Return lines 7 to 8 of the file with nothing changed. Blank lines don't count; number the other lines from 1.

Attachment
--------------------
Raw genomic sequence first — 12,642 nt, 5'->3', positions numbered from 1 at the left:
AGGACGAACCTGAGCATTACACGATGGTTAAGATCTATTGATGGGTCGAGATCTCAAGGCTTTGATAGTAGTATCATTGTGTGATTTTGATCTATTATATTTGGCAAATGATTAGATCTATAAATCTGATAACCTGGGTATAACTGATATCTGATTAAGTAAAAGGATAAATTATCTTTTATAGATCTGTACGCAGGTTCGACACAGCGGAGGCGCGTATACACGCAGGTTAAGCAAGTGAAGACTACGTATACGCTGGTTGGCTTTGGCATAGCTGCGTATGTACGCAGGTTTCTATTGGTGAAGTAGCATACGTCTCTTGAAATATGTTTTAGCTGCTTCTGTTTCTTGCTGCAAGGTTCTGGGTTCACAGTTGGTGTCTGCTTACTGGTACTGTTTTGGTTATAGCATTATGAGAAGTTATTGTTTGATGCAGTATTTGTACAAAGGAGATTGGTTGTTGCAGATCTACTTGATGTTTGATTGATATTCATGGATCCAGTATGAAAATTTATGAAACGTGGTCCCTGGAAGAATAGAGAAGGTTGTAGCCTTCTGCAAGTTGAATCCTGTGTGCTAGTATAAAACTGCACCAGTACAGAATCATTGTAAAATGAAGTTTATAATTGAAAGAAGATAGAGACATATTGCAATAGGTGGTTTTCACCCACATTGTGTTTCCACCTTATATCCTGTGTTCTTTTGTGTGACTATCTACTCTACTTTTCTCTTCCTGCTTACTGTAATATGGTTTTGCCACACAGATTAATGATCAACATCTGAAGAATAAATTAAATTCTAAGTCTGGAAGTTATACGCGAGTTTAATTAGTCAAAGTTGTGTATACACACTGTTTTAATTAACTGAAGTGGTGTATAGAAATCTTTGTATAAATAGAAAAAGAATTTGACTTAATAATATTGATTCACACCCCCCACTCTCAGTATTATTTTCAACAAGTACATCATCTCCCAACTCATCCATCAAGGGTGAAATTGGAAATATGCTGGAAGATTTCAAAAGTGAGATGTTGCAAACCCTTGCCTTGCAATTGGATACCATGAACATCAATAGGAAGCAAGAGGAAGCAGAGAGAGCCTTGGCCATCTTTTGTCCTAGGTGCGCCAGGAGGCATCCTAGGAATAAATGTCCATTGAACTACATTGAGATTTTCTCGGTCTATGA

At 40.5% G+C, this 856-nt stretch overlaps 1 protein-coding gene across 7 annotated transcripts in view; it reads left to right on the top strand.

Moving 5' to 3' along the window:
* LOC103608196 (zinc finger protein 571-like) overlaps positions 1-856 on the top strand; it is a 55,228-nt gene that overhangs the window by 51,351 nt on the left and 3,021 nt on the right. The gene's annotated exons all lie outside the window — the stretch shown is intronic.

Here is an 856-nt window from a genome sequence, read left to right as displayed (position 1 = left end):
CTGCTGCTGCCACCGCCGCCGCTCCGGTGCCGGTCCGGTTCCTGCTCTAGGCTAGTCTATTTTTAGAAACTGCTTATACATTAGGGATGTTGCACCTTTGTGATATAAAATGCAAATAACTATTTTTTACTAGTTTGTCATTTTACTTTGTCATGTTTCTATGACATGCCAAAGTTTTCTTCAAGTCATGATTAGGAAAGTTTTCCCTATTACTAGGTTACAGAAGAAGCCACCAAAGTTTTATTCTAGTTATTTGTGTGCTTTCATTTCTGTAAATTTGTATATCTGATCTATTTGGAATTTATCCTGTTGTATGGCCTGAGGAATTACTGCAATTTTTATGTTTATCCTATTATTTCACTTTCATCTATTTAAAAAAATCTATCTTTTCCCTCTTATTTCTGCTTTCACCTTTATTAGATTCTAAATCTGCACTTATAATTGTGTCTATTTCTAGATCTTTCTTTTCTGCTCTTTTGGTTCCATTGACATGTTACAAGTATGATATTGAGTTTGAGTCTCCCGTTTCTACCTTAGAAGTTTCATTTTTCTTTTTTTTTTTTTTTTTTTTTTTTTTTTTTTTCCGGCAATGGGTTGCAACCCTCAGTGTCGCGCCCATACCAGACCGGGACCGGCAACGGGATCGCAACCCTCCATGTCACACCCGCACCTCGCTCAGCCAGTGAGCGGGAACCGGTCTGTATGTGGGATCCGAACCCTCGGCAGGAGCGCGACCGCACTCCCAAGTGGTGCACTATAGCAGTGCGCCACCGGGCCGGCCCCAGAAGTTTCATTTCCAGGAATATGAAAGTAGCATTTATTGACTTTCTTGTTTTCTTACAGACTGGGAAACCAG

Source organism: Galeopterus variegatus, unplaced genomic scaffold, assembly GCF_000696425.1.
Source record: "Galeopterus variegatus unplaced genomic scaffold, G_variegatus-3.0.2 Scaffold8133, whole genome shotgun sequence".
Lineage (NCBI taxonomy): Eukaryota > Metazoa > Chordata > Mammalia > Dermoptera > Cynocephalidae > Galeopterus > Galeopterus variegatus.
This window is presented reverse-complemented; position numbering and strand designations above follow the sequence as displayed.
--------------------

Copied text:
CTGCTGCTGCCACCGCCGCCGCTCCGGTGCCGGTCCGGTTCCTGCTCTAGGCTAGTCTATTTTTAGAAACTGCTTATACATTAGGGATGTTGCACCTTTGTGATATAAAATGCAAATAACTATTTTTTACTAGTTTGTCATTTTACTTTGTCATGTTTCTATGACATGCCAAAGTTTTCTTCAAGTCATGATTAGGAAAGTTTTCCCTATTACTAGGTTACAGAAGAAGCCACCAAAGTTTTATTCTAGTTATTTGTGTGCTTTCATTTCTGTAAATTTGTATATCTGATCTATTTGGAATTTATCCTGTTGTATGGCCTGAGGAATTACTGCAATTTTTATGTTTATCCTATTATTTCACTTTCATCTATTTAAAAAAATCTATCTTTTCCCTCTTATTTCTGCTTTCACCTTTATTAGATTCTAAATCTGCACTTATAATTGTGTCTATTTCTAGATCTTTCTTTTCTGCTCTTTTGGTTCCATTGACATGTTACAAGTATGATATTGAGTTTGAGTCTCCCGTTTCTACCTTAGAAGTTTCATTTTTCTTTTTTTTTTTTTTTTTTTTTTTTTTTTTTTTCCGGCAATGGGTTGCAACCCTCAGTGTCGCGCCCATACCAGACCGGGACCGGCAACGGGATCGCAACCCTCCATGTCACACCCGCACCTCGCTCAGCCAGTGAGCGGGAACCGGTCTGTATGTGGGATCCGAACCCTCGGCAGGAGCGCGACCGCACTCCCAAGTGGTGCACTATAGCAGTGCGCCACCGGGCCGGCCCCAGAAGTTTCATTTCCAGGAATATGAAAGTAGCATTTATTGACTTTCTTGTTTTCTTACAGACTGGGAAACCAG

Source organism: Galeopterus variegatus, unplaced genomic scaffold, assembly GCF_000696425.1.